JJ: Right, but they did combine for 79 receptions opposite Fuller on the boundary.

KA: Dang it, JJ. Throwing stats like that out really kills my theories.

JJ: I did get a C+ in high school stats, so take that, Mr. Weisman.

KA: Stats. Ouch. Still have nightmares from that class in college.

JJ: Don’t we all.

KA: Maybe we should just get someone to do a YouTube of Will Fuller’s 2014 season for us. As I think we all might have just kinda missed one of the most dominant receiving seasons in ND history. Or maybe not missed it, just spent too much of it complaining about something else.

KA: To close this up, let’s play with some over/unders:

O/U on Fuller at 75 catches

JJ: Under, but not by much.

KA: I’m going over.

O/U on 1150 yards

JJ: I’m hedging based on the QBs, like we touched on earlier.

KA: O/U on TDs at 12.5

JJ: Under, but again, not by much, and that’s because I think Robinson becomes a more dependable red zone threat in Year 3.

KA: One thing that’s really throwing all this projecting off is that Fuller’s going into his junior season. That was the breakout for Samardzija, Tate and Floyd, though he was great whenever he could stay on the field as a sophomore.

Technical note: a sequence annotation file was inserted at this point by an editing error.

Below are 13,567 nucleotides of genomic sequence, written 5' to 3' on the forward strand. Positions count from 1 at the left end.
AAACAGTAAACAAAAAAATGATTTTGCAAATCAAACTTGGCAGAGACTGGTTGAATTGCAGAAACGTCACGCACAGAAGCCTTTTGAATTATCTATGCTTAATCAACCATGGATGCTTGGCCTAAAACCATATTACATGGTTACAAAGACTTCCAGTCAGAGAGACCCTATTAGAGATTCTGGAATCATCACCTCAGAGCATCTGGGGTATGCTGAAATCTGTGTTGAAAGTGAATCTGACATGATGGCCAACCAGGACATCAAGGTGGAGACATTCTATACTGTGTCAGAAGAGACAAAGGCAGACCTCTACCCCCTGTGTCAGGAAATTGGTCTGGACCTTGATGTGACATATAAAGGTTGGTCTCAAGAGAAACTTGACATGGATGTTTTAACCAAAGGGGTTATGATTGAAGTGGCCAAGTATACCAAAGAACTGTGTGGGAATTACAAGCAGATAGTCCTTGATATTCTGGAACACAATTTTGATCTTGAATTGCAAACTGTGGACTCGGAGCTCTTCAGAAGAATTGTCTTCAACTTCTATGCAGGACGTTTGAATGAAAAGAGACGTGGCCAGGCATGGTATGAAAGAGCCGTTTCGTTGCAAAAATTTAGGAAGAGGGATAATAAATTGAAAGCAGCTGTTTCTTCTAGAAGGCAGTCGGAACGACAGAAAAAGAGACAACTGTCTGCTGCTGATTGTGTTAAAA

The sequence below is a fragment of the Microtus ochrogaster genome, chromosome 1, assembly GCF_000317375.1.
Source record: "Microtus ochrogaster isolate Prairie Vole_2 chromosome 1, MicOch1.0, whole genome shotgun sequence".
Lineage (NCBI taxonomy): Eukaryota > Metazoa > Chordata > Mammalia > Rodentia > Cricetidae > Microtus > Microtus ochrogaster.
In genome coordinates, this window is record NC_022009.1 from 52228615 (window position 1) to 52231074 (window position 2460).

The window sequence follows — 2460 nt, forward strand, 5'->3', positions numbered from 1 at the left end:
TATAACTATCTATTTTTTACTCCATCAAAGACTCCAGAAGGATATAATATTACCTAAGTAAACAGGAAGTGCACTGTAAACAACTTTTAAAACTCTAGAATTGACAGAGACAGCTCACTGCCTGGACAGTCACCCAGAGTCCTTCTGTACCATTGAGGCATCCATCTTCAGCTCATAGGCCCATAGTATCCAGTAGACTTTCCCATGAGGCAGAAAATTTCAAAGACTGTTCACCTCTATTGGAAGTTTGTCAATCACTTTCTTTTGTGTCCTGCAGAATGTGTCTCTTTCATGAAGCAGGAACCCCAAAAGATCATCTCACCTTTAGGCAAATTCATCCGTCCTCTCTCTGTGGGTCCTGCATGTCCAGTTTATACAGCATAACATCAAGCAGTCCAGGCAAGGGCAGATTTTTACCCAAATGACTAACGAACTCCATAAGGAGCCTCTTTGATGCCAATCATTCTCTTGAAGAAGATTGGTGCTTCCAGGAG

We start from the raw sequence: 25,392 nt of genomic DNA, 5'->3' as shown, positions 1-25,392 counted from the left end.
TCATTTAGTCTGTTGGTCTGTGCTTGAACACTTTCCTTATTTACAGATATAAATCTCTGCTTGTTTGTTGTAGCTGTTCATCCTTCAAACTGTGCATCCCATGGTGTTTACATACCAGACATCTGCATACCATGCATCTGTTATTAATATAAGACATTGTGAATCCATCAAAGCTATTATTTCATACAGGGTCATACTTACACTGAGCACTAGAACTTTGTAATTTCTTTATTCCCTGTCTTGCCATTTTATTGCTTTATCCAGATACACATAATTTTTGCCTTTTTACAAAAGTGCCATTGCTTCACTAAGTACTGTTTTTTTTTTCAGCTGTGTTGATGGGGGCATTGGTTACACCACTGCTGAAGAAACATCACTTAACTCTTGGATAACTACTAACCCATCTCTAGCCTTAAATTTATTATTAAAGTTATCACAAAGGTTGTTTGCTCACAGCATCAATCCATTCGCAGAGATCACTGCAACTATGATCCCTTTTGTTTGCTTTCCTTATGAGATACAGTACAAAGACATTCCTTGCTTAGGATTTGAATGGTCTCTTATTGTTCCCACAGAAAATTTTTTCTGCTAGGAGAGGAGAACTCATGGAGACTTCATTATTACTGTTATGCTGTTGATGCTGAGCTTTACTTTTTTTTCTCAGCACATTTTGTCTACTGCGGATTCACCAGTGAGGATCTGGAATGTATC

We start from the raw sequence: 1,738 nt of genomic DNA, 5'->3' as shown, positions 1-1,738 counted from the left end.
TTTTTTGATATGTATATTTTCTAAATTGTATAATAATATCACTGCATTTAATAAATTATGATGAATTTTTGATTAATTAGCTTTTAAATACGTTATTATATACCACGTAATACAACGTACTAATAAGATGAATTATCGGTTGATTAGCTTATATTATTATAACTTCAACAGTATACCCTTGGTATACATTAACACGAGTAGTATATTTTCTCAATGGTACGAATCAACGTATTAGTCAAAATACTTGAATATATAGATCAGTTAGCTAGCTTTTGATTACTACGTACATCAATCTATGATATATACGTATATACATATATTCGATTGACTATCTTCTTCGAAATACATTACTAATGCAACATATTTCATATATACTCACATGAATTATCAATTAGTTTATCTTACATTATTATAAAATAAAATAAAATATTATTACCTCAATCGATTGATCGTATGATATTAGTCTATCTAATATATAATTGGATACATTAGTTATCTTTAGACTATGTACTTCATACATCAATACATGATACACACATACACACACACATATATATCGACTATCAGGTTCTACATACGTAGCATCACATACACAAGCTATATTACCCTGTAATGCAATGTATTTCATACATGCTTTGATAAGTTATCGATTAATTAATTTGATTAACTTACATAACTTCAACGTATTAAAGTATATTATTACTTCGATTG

JJ: Yeah, and Fuller didn’t have a gradual build-up to his junior year, either. It was six catches in 2013 and then 76 in 2014. Went from a minimal role to a huge one almost overnight thanks to DaVaris Daniels’ two suspensions.

KA: Final bet: If you had to put $$ on it, does Will Fuller spend four seasons in South Bend?

JJ: Yes.

KA: Rationale?

JJ: He’s 6-foot, 180 pounds right now. He doesn’t have the height or the physicality to be a first-round pick after his junior season, just basing that off the top receivers in this year’s draft. He very well could wind up being a solid player in the NFL, but he’d be best served to have three full seasons (so, sophomore-senior) proving his talent in a college offense.

KA: ND fans should hope you are right. And the Irish record books might be rewritten again.